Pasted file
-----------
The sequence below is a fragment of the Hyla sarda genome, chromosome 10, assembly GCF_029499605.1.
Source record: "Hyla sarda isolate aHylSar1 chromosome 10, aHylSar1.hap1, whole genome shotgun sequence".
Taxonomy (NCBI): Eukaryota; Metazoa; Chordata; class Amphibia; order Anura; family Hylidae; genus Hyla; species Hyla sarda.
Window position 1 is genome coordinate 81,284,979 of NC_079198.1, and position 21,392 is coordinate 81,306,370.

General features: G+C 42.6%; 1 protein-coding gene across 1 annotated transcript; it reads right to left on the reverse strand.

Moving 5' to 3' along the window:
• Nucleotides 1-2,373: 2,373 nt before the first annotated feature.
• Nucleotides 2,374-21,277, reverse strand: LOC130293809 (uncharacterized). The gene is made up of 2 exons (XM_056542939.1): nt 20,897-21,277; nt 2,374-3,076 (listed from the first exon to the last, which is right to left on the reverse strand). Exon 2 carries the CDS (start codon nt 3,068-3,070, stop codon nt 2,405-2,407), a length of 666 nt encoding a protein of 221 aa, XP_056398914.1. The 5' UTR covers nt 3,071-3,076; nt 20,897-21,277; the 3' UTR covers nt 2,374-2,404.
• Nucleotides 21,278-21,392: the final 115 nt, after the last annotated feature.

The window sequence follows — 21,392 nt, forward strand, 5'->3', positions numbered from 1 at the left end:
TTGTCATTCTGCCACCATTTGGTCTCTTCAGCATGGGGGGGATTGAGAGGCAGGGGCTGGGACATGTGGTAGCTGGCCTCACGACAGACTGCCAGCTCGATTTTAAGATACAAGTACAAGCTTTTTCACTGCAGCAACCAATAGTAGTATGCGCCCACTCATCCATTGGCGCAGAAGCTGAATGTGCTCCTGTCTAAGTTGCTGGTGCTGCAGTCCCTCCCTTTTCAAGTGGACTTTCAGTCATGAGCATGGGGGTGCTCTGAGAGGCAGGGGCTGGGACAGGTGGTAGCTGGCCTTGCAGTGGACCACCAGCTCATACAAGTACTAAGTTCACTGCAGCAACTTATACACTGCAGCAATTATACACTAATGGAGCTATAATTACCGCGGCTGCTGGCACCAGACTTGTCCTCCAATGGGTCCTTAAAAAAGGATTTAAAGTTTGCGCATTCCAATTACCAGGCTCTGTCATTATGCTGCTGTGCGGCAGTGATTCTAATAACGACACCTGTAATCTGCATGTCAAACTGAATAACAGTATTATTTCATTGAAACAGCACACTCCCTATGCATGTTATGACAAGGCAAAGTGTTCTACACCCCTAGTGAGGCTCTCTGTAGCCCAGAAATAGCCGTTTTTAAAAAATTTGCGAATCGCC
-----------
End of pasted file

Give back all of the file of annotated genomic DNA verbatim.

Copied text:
The sequence below is a fragment of the Hyla sarda genome, chromosome 10, assembly GCF_029499605.1.
Source record: "Hyla sarda isolate aHylSar1 chromosome 10, aHylSar1.hap1, whole genome shotgun sequence".
Taxonomy (NCBI): Eukaryota; Metazoa; Chordata; class Amphibia; order Anura; family Hylidae; genus Hyla; species Hyla sarda.
Window position 1 is genome coordinate 81,284,979 of NC_079198.1, and position 21,392 is coordinate 81,306,370.

General features: G+C 42.6%; 1 protein-coding gene across 1 annotated transcript; it reads right to left on the reverse strand.

Moving 5' to 3' along the window:
• Nucleotides 1-2,373: 2,373 nt before the first annotated feature.
• Nucleotides 2,374-21,277, reverse strand: LOC130293809 (uncharacterized). The gene is made up of 2 exons (XM_056542939.1): nt 20,897-21,277; nt 2,374-3,076 (listed from the first exon to the last, which is right to left on the reverse strand). Exon 2 carries the CDS (start codon nt 3,068-3,070, stop codon nt 2,405-2,407), a length of 666 nt encoding a protein of 221 aa, XP_056398914.1. The 5' UTR covers nt 3,071-3,076; nt 20,897-21,277; the 3' UTR covers nt 2,374-2,404.
• Nucleotides 21,278-21,392: the final 115 nt, after the last annotated feature.

The window sequence follows — 21,392 nt, forward strand, 5'->3', positions numbered from 1 at the left end:
TTGTCATTCTGCCACCATTTGGTCTCTTCAGCATGGGGGGGATTGAGAGGCAGGGGCTGGGACATGTGGTAGCTGGCCTCACGACAGACTGCCAGCTCGATTTTAAGATACAAGTACAAGCTTTTTCACTGCAGCAACCAATAGTAGTATGCGCCCACTCATCCATTGGCGCAGAAGCTGAATGTGCTCCTGTCTAAGTTGCTGGTGCTGCAGTCCCTCCCTTTTCAAGTGGACTTTCAGTCATGAGCATGGGGGTGCTCTGAGAGGCAGGGGCTGGGACAGGTGGTAGCTGGCCTTGCAGTGGACCACCAGCTCATACAAGTACTAAGTTCACTGCAGCAACTTATACACTGCAGCAATTATACACTAATGGAGCTATAATTACCGCGGCTGCTGGCACCAGACTTGTCCTCCAATGGGTCCTTAAAAAAGGATTTAAAGTTTGCGCATTCCAATTACCAGGCTCTGTCATTATGCTGCTGTGCGGCAGTGATTCTAATAACGACACCTGTAATCTGCATGTCAAACTGAATAACAGTATTATTTCATTGAAACAGCACACTCCCTATGCATGTTATGACAAGGCAAAGTGTTCTACACCCCTAGTGAGGCTCTCTGTAGCCCAGAAATAGCCGTTTTTAAAAAATTTGCGAATCGCC